……… with this poem Life and Death Out of the night that covers me, Black as the pit from pole to pole I thank whatever gods may be For my unconquerable soul. * In the fell clutch of circumstance I have not winced or cried aloud. Under the bludgeonings of chance My head is bloody, […]
My friend Sally, from the WordPress blog My Beautiful Things, found a Suffragette’s Diary in her father’s papers and has transcribed it. I had never read this poem before. I have found it more powerful than the coffee I’m drinking to wake up this morning! Hope you find this the same and will check out the rest of the diary – important piece of history.
https://suffragettediary.wordpress.com/ – main page
On July 11th 2009, while sorting some of my late Father’s papers, I came across an envelope marked Suffragette’s Diary and I began to read. Serendipity indeed – the entries began on July 12th 1909, almost exactly one hundred years ago to the day I discovered it.
What follows is a transcript of the Diary, written by an unknown Suffragette, who was imprisoned in Holloway , along with a number of other window breakers I have tried to track her down as the last post will explain. What follows is the diary, day by day as written by our Suffragette.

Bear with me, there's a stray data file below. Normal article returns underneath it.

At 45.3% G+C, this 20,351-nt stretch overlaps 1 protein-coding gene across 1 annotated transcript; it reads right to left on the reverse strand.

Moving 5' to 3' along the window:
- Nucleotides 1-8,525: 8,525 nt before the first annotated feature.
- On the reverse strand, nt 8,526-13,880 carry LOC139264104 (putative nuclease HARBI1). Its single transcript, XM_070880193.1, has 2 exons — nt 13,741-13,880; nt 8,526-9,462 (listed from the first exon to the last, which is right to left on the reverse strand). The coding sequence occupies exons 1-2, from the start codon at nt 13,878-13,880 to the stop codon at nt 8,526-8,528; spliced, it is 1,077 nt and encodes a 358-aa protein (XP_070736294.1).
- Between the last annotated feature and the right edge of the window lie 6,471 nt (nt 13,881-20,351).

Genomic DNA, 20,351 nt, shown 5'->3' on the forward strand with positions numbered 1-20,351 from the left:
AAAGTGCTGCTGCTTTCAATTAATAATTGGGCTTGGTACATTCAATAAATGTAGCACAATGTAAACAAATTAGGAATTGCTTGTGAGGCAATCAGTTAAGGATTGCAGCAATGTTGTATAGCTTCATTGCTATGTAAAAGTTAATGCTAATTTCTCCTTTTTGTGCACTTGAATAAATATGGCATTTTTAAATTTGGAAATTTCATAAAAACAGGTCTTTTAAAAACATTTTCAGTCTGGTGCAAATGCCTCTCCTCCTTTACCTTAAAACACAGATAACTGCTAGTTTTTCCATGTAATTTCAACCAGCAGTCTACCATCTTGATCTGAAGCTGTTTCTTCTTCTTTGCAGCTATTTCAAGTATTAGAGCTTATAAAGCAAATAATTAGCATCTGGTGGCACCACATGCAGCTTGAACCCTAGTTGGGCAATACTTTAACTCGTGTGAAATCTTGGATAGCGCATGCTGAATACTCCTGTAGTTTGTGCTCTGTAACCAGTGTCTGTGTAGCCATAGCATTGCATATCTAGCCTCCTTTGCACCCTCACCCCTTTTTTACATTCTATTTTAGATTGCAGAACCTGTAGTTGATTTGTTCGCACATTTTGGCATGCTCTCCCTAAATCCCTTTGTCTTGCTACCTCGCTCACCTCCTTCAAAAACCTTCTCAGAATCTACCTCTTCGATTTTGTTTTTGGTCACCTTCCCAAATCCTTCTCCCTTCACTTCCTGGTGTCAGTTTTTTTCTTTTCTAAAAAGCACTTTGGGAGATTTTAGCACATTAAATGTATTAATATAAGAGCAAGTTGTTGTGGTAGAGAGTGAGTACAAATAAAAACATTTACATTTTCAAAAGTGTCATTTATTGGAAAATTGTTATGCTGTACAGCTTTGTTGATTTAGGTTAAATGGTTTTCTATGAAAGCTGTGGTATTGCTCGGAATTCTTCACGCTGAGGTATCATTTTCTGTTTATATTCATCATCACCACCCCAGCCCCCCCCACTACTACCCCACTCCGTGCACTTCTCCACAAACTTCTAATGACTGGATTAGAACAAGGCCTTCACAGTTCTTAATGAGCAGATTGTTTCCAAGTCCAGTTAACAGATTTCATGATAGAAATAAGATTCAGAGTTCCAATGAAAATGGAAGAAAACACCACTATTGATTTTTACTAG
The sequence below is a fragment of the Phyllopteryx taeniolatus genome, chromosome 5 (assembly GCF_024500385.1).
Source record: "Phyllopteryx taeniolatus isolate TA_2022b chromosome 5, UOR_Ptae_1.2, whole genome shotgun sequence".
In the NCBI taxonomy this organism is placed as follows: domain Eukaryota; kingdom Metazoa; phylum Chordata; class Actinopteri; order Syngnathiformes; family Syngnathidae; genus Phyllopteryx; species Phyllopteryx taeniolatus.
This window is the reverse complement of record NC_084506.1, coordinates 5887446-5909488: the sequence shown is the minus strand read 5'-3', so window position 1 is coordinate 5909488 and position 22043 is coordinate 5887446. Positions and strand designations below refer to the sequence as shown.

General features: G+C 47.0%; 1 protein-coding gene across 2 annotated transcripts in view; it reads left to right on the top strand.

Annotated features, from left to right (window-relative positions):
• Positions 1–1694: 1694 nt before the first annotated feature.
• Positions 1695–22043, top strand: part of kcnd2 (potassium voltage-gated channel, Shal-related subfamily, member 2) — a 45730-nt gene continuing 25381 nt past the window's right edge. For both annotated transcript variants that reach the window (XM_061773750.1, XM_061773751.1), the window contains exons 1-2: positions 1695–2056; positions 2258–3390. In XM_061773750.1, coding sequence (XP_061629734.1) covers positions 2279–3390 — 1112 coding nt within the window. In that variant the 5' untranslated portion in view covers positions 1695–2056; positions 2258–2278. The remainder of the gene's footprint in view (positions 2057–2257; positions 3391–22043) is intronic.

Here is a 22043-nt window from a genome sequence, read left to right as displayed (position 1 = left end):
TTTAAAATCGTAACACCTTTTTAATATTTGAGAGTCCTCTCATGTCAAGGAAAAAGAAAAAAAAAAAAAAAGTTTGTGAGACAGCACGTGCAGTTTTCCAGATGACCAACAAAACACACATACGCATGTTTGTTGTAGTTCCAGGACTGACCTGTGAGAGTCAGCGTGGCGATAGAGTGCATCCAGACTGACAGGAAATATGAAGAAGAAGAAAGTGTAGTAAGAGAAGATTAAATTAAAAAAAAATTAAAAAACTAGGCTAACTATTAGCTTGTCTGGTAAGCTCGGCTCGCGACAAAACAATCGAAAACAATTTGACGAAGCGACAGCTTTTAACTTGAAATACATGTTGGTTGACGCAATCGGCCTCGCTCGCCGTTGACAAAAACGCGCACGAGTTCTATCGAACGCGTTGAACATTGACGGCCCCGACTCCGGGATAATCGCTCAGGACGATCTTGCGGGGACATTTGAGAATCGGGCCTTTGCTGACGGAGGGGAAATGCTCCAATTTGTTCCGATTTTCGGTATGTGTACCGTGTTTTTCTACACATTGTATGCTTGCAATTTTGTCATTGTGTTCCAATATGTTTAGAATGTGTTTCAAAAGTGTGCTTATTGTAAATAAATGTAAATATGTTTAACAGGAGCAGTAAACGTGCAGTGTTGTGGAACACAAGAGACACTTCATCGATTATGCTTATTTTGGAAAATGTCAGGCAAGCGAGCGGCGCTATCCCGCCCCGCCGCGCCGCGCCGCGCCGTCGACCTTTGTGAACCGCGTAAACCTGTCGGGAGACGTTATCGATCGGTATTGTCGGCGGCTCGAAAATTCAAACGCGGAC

As my Great Grandmother, Mrs Wiseman, was a Suffragette and also imprisoned in Holloway, I have a particular interest. My Great Granny’s name can be found here in the Roll of Honour of Suffragette Prisoners 1905 – 1014
What was a Suffragette?
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Suffragettes were members of women’s organizations in the late-19th and early-20th centuries which advocated the extension of the “franchise“, or the right to vote in public elections, to women. It particularly refers to militants in the United Kingdom such as members of the Women’s Social and Political Union (WSPU). Suffragist is a more general term for members of the suffrage movement, particularly those advocating Women’s suffrage.